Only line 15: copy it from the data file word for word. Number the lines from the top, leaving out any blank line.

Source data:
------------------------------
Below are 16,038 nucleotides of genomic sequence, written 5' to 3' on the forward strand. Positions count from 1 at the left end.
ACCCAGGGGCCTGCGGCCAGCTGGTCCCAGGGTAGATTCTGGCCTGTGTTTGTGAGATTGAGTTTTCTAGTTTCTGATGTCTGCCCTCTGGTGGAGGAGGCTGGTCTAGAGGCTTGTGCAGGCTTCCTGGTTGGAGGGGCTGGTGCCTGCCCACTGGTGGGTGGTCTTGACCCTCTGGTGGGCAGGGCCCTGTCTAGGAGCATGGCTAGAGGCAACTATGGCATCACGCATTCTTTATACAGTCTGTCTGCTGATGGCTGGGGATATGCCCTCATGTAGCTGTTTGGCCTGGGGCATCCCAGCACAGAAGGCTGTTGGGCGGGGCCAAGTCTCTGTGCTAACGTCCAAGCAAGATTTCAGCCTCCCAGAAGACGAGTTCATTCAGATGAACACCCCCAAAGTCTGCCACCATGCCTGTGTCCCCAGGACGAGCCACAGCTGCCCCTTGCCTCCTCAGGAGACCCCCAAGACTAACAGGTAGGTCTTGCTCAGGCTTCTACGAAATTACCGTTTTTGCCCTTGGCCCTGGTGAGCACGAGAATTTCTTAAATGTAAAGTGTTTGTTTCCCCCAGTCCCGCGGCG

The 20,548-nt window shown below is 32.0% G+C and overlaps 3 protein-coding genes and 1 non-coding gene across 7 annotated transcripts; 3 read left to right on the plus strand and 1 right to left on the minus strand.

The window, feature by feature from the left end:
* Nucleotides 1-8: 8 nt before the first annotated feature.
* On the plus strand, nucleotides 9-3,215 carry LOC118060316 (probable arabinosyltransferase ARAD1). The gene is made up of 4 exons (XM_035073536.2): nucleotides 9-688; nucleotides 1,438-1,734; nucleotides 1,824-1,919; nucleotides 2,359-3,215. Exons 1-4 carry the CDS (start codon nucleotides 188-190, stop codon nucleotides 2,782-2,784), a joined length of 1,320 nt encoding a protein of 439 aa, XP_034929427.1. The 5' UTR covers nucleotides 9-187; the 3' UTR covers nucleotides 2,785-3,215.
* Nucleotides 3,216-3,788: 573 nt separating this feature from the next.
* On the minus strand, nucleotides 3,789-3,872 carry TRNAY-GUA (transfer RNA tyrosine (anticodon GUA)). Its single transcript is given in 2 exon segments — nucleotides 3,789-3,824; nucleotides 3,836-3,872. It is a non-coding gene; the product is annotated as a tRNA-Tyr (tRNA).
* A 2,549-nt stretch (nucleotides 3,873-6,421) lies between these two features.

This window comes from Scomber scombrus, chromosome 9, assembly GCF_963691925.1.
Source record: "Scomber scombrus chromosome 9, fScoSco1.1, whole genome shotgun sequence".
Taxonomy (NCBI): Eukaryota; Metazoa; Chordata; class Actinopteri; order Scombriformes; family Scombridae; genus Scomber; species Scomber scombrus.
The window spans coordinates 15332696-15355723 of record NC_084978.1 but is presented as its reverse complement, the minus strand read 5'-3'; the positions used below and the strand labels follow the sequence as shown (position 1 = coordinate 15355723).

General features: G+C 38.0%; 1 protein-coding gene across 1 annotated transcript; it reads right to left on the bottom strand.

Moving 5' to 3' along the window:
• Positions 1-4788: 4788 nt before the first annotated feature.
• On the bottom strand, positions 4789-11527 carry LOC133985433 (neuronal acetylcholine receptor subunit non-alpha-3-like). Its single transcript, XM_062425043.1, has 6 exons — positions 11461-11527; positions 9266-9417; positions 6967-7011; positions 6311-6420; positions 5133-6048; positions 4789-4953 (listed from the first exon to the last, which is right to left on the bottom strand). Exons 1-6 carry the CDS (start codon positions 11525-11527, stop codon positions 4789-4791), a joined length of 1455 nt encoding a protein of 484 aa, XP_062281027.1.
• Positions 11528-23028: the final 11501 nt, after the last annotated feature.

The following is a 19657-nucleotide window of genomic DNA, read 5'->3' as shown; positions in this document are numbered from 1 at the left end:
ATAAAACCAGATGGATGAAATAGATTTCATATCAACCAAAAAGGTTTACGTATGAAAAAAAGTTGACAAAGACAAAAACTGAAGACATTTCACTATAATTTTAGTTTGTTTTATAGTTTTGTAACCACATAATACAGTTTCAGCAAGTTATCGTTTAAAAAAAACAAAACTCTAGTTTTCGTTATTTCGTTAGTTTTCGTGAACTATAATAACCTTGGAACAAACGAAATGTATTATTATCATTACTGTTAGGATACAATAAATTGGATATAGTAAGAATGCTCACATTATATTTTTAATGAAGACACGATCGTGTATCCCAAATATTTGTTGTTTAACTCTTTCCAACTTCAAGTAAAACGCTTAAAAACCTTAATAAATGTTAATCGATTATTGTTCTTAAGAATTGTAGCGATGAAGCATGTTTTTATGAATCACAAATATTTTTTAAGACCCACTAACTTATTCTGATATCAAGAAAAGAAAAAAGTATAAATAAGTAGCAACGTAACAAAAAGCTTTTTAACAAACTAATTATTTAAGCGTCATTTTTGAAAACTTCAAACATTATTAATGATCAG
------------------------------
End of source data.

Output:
Moving 5' to 3' along the window: